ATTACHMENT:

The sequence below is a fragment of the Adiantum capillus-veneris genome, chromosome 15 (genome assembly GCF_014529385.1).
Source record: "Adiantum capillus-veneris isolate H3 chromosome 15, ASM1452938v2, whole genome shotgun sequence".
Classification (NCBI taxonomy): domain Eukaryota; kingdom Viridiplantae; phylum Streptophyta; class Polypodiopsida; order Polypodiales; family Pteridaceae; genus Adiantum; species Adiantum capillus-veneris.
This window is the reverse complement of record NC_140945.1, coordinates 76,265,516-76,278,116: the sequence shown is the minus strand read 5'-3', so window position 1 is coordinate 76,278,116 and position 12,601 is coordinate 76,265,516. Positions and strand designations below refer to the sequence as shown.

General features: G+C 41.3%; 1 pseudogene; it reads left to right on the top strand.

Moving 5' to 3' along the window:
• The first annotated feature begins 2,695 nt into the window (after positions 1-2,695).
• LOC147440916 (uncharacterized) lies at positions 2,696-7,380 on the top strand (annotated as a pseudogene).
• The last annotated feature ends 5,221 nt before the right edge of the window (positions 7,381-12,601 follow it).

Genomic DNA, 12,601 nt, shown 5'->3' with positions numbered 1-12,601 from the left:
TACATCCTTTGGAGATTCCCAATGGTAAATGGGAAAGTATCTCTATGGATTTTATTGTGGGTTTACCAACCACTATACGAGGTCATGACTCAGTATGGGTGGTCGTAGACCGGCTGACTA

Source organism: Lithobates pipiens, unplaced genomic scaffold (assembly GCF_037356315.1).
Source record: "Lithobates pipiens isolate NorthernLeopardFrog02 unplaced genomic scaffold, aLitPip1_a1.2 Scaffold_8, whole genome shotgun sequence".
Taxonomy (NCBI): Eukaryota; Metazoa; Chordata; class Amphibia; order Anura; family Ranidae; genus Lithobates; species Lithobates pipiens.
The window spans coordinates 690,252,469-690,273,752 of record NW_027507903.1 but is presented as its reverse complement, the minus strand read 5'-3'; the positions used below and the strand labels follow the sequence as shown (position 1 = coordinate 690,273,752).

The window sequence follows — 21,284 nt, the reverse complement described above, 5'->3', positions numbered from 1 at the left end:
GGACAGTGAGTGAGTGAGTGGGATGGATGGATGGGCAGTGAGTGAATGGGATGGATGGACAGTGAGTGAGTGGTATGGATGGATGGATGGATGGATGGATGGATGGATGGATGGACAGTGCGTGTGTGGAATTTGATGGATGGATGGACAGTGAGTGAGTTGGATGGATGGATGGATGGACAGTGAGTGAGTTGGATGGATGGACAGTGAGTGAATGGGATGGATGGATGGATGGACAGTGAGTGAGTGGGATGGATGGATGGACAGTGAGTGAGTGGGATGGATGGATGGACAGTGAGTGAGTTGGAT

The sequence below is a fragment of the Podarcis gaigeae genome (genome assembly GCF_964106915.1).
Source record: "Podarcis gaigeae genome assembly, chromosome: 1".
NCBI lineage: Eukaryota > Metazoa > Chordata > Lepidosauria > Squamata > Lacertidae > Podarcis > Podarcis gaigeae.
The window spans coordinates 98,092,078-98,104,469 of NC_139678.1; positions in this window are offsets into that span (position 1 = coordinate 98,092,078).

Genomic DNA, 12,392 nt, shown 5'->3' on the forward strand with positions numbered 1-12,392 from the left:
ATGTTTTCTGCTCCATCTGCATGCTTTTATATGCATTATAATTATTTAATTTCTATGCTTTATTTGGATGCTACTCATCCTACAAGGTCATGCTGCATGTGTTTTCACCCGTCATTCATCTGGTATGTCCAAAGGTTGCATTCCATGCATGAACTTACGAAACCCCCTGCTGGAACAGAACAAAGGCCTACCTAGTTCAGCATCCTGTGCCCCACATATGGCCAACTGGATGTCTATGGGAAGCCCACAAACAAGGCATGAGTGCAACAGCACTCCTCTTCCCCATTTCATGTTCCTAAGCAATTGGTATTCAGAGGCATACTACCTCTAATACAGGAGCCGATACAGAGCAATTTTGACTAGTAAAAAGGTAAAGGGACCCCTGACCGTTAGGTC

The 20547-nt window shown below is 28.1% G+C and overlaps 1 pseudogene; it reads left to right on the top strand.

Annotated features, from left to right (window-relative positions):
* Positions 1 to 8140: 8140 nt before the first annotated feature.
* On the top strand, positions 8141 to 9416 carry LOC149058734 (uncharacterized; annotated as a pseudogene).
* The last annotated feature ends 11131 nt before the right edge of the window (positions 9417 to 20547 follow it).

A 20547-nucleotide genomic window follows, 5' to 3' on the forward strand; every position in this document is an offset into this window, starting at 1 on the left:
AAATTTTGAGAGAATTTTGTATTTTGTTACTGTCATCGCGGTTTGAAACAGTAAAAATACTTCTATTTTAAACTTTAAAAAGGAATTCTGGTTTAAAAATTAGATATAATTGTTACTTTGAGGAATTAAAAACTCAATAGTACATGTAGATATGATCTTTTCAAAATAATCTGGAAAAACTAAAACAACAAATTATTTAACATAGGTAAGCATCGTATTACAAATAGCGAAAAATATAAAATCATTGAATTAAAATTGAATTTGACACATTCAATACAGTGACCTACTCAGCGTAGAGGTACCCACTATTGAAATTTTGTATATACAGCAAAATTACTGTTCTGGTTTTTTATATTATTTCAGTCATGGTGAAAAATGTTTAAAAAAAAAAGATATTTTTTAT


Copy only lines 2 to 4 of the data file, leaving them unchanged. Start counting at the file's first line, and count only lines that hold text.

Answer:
Source record: "Adiantum capillus-veneris isolate H3 chromosome 15, ASM1452938v2, whole genome shotgun sequence".
Classification (NCBI taxonomy): domain Eukaryota; kingdom Viridiplantae; phylum Streptophyta; class Polypodiopsida; order Polypodiales; family Pteridaceae; genus Adiantum; species Adiantum capillus-veneris.
This window is the reverse complement of record NC_140945.1, coordinates 76,265,516-76,278,116: the sequence shown is the minus strand read 5'-3', so window position 1 is coordinate 76,278,116 and position 12,601 is coordinate 76,265,516. Positions and strand designations below refer to the sequence as shown.